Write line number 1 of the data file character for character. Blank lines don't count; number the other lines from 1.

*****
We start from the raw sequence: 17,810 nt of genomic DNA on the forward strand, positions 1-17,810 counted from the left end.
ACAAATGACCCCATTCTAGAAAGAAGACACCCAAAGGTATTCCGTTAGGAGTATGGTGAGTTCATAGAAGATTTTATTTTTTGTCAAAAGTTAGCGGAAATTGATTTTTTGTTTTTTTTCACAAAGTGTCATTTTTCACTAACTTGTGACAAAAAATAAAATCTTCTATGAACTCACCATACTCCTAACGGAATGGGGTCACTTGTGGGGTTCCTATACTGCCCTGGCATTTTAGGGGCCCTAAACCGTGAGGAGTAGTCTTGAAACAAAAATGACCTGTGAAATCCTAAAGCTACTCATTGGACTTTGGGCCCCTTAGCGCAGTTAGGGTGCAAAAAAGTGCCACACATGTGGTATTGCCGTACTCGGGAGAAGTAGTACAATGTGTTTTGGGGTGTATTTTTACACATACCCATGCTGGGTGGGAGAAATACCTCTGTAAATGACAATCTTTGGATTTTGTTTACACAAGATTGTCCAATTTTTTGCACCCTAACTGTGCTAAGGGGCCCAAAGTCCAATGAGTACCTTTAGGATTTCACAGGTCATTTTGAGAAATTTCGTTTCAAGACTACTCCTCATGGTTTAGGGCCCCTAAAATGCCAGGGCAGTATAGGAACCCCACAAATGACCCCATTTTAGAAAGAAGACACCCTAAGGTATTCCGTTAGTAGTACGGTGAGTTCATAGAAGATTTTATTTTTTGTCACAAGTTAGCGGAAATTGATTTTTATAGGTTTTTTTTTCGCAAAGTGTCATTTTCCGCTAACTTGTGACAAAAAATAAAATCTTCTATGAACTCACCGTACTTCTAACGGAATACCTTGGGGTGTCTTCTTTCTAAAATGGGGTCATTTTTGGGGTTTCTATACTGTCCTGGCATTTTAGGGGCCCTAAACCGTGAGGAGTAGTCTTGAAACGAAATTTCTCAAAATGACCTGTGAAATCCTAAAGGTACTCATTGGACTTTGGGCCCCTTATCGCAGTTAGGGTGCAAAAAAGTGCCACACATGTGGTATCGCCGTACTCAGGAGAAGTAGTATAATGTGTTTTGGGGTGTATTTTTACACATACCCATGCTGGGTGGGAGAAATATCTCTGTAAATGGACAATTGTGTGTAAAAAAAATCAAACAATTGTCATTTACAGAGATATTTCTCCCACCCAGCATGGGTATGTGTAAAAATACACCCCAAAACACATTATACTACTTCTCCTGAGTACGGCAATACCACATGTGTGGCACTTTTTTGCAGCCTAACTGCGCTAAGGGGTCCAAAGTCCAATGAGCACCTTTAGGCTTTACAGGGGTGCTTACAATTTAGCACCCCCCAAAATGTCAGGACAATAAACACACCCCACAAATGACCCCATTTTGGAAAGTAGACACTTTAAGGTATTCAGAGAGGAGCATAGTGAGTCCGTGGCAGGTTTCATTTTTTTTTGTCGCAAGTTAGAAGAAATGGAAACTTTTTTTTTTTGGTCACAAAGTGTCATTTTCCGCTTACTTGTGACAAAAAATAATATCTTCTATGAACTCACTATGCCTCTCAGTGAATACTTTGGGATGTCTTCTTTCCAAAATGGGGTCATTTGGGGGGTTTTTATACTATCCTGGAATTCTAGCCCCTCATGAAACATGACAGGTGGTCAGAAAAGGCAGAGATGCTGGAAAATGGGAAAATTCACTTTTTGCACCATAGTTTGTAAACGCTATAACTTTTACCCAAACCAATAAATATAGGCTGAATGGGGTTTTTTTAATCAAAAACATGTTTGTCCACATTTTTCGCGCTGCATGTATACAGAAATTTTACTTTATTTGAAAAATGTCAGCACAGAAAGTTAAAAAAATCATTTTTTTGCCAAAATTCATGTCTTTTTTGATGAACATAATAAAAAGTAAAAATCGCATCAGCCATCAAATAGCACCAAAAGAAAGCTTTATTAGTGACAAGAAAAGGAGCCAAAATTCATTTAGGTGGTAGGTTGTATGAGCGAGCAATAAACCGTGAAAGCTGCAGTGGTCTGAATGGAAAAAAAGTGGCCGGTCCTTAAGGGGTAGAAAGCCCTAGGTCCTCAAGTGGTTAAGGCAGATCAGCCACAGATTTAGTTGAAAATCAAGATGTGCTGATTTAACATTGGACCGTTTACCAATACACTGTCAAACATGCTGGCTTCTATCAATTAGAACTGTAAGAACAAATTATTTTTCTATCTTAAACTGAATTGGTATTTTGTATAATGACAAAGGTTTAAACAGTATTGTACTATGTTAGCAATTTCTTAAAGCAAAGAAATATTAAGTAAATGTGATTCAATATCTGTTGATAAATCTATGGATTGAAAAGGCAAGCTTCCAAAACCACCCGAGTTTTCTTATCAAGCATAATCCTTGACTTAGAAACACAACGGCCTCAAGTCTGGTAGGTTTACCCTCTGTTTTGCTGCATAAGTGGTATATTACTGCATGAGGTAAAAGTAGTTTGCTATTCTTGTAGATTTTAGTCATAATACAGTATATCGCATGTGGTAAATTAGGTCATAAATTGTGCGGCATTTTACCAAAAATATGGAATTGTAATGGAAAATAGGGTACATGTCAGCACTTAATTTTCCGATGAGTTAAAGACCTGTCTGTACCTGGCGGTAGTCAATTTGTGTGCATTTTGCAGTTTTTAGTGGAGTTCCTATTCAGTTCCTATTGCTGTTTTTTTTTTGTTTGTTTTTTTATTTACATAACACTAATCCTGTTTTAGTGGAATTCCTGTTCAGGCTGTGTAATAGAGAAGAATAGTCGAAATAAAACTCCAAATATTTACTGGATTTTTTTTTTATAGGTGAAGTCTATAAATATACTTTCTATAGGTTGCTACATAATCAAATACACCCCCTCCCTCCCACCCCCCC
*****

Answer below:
We start from the raw sequence: 17,810 nt of genomic DNA on the forward strand, positions 1-17,810 counted from the left end.